The Second Circuit, however, has held that, while the government may present evidence of the existence of an agreement and the witness's understanding of that agreement prior to any challenge to the witness's credibility, it is error for the government to introduce evidence of the agreement's truthfulness requirements prior to a challenge to the witness's credibility. See United States v. Cosentino, 844 F.2d 30, 32-35 (2d Cir.), cert. denied, 488 U.S. 923, 109 S. Ct. 303, 102 L. Ed. 2d 322 (1988). The Eleventh Circuit also prohibits introduction of the truthfulness provisions of an agreement until the defense challenges the witness's credibility. See United States v. Cruz, 805 F.2d 1464, 1479-80 (11th Cir. 1986), cert. denied, 481 U.S. 1006, 107 S. Ct. 1631, 95 L. Ed. 2d 204 and 482 U.S. 930, 107 S. Ct. 3215, 96 L. Ed. 2d 702 (1987).2
The Second Circuit has determined that the existence of an agreement impeaches, rather than bolsters, the witness's credibility and has further determined that it is necessary to allow the government to establish the existence of an agreement between the government and the witness on direct examination, in order to prevent the jury from improperly inferring, when the agreement is brought up on cross-examination, that the government has tried to conceal that fact. See, e.g., Cosentino, 844 F.2d at 33. Admission of the entire plea agreement or evidence concerning the truthfulness provisions included in the agreement, however, tends to bolster, rather than impeach, the witness's credibility and, therefore, is not properly admitted into evidence until the defense has challenged the witness's credibility. See id. The Second Circuit, however, has acknowledged difficulties created by its procedure for admitting evidence concerning the provisions of an agreement. See id. at 33 n. 1 (noting that other circuits do not distinguish between the bolstering and impeaching provisions of a plea or cooperation agreement in admitting evidence of the agreement and its provisions, the Second Circuit stated that " [w]ere we writing on a blank slate, we might have followed the other circuits that avoid the distinctions we have required judges and lawyers to make during the heat of trial").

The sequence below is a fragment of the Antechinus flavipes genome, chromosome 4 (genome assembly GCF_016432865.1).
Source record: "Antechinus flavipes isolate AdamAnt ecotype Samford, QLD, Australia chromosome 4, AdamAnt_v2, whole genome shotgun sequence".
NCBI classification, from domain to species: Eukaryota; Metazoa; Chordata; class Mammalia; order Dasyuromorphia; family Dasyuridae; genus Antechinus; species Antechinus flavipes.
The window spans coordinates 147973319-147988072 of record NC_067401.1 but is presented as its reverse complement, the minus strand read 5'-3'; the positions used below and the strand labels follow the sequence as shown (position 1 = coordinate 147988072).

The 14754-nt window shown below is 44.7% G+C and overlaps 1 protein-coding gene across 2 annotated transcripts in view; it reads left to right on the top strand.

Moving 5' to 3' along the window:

In light of the dual nature of a plea or cooperation agreement in both impeaching and bolstering the credibility of a witness, see Bowie, 892 F.2d at 1499, and the difficulties noted by the Second Circuit in drawing fine distinctions between which provisions of an agreement are bolstering and which are impeaching, see Cosentino, 844 F.2d at 33 n. 1, we adopt the reasoning of the majority of circuits addressing this issue and hold that it was not error for the trial court to allow the government, during its direct examination, to present evidence of the agreements between the government and the witnesses, including testimony concerning the truthfulness provisions contained in those agreements.